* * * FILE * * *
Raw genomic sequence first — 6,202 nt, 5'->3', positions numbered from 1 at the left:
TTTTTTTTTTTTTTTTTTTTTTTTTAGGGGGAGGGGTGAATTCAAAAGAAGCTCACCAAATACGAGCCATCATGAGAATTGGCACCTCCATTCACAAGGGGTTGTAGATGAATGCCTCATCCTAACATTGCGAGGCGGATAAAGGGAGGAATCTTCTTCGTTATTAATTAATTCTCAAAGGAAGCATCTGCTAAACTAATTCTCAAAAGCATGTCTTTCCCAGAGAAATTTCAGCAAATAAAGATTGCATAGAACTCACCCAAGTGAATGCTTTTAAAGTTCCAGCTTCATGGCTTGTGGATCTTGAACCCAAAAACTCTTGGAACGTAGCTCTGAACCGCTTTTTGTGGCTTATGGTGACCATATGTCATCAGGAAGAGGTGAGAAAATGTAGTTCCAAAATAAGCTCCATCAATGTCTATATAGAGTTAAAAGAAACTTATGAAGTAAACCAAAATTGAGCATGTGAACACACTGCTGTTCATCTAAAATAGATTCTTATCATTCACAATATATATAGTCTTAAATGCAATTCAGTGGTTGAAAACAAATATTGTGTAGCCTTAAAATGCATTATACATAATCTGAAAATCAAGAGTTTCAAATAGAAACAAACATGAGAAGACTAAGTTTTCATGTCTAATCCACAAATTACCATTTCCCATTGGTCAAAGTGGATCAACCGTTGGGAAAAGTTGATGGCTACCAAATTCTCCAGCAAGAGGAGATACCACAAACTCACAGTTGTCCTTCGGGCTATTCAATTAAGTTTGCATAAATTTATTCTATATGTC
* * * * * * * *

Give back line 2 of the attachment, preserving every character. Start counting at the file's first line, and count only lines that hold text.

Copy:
TTTTTTTTTTTTTTTTTTTTTTTTTAGGGGGAGGGGTGAATTCAAAAGAAGCTCACCAAATACGAGCCATCATGAGAATTGGCACCTCCATTCACAAGGGGTTGTAGATGAATGCCTCATCCTAACATTGCGAGGCGGATAAAGGGAGGAATCTTCTTCGTTATTAATTAATTCTCAAAGGAAGCATCTGCTAAACTAATTCTCAAAAGCATGTCTTTCCCAGAGAAATTTCAGCAAATAAAGATTGCATAGAACTCACCCAAGTGAATGCTTTTAAAGTTCCAGCTTCATGGCTTGTGGATCTTGAACCCAAAAACTCTTGGAACGTAGCTCTGAACCGCTTTTTGTGGCTTATGGTGACCATATGTCATCAGGAAGAGGTGAGAAAATGTAGTTCCAAAATAAGCTCCATCAATGTCTATATAGAGTTAAAAGAAACTTATGAAGTAAACCAAAATTGAGCATGTGAACACACTGCTGTTCATCTAAAATAGATTCTTATCATTCACAATATATATAGTCTTAAATGCAATTCAGTGGTTGAAAACAAATATTGTGTAGCCTTAAAATGCATTATACATAATCTGAAAATCAAGAGTTTCAAATAGAAACAAACATGAGAAGACTAAGTTTTCATGTCTAATCCACAAATTACCATTTCCCATTGGTCAAAGTGGATCAACCGTTGGGAAAAGTTGATGGCTACCAAATTCTCCAGCAAGAGGAGATACCACAAACTCACAGTTGTCCTTCGGGCTATTCAATTAAGTTTGCATAAATTTATTCTATATGTC